British Airways presents new uniforms designed by Savile Row tailor Ozwald Boateng

British Airways presents new uniforms designed by Savile Row tailor Ozwald Boateng

British Airways presents new uniforms designed by Savile Row tailor Ozwald Boateng

British Airways has unveiled a new uniform for the first time in nearly 20 years. Acclaimed Savile Row tailor and designer Ozwald Boateng and his team, led by Head of Design and Production, Angelica Colucci, created unique fabrics and designs for the airline, including a first for the airline: a jumpsuit. They drew inspiration from British Airways staff and flight experiences, spending time observing staff in their roles at the airline. The chic new collection skillfully combines functionality with the elegance you’d expect from Ozwald Boateng.

The collection includes a tailor-made three-piece suit for men with regular and tailored trousers and dresses, skirts and trousers for women, as well as a modern jumpsuit – which is the airline’s first airliner. A tunic and hijab option was also created for the global carrier. The Airwave pattern, which appears throughout the uniform collection, including jackets, T-shirts, buttons and ties, was inspired by the movement of air over an airplane wing. The jacquard fabric in all tailored garments features a variation of the airline’s iconic speedmarque (famous logo).

Boateng and his team have been developing the collection since 2018, looking at different roles in airports to understand how the uniform needs to perform in every role and deliver a modern British style look with high-quality, stretchy fabrics that are easy to care for.

More than 1,500 associates from across the airline attended 50 workshops to ensure apparel suitability, from design workshops to prototype feedback and garment trials, helping to create an iconic collection that will stand the test of time. Many outer garments have been tested in heavy rain and -18 degrees Celsius freezers to ensure they are waterproof, durable and suitable for extreme weather conditions.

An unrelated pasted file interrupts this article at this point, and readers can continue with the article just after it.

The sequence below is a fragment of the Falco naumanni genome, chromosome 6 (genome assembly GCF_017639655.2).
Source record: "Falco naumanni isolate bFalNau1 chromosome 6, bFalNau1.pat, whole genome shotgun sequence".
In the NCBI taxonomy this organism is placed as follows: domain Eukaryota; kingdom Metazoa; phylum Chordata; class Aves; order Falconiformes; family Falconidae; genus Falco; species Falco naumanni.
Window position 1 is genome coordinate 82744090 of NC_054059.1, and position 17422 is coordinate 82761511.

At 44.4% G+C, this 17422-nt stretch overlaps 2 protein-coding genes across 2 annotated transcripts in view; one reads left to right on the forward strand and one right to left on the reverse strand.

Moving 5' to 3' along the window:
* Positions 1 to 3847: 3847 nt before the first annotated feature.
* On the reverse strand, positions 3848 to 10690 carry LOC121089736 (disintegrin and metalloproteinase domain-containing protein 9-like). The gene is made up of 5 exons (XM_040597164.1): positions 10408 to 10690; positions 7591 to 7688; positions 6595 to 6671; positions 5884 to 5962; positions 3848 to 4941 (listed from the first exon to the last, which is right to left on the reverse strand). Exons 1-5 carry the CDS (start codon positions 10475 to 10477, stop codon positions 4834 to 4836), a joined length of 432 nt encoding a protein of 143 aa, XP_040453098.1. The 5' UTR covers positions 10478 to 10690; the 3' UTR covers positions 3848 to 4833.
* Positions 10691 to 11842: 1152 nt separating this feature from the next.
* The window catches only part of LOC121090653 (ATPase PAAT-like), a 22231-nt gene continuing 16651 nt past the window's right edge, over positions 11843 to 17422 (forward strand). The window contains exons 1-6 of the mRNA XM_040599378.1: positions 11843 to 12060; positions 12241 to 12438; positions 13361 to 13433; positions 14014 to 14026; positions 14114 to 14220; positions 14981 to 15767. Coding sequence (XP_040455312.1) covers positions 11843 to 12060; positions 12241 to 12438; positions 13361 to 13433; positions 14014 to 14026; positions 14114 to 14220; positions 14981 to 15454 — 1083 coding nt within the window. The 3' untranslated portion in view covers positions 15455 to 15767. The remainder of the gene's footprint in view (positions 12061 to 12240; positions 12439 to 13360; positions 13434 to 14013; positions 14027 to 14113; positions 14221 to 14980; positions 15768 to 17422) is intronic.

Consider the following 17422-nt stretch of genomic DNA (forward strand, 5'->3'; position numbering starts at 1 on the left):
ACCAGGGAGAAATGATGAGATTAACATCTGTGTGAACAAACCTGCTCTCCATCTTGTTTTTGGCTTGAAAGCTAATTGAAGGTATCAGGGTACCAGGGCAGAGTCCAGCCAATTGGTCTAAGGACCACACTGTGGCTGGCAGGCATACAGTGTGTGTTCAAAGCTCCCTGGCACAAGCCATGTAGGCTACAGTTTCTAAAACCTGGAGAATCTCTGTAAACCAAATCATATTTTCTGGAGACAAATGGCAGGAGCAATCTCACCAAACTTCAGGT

British Airways, which launched the world’s first daily international scheduled air service (between London and Paris) in 1919, first wore military-inspired uniforms. Maurice Helman was the first fashion designer to create a uniform in 1946, a gray military-style utility suit with a tie and a stylish hat. BA has since collaborated with many famous fashion designers, including Hardy Amies (1960s and 70s), Baccarat Weatherall (late 70s), Roland Klein (1980s), Paul Costelloe (1990s) and Julien MacDonald, designer of the airline’s current uniform, who will be replaced by Ozwald Boateng this spring.

Ozwald Boateng said of his collection, “Designing this uniform was a huge and painstaking undertaking and went far beyond clothes. It was about creating an internal energy transformation. One of my main goals was to create something that would appeal to and for my airline colleagues. Something that inspired and empowered them, encouraged them to carry out their roles with pride and, most importantly, to feel seen and heard. While the airline has a strong heritage, support was needed to create a fresh narrative of change and transcendence while keeping it relevant.”

Sustainability has been a key factor in the latest uniform design process. Over 90% of the garments are made using sustainable recycled polyester blend fabrics. As part of British Airways BA Better World’s commitment to working with sustainable suppliers, the airline only works with manufacturers who are members of ‘Better Cotton’, the world’s leading cotton sustainability initiative whose mission is to help cotton communities survive and thrive while protecting and restoring the environment.

Airline engineers and ground operations agents will be the first to wear the new uniforms from spring 2023. All British Airways cabin crew, pilots and check-in agents will have a transition date from their current uniform to the new one in summer 2023. They will hand over their clothes when picking up their new uniforms Julien MacDonald to be donated to charity or recycled to create toys, tablet holders and more, with many items donated to the airline’s museum.

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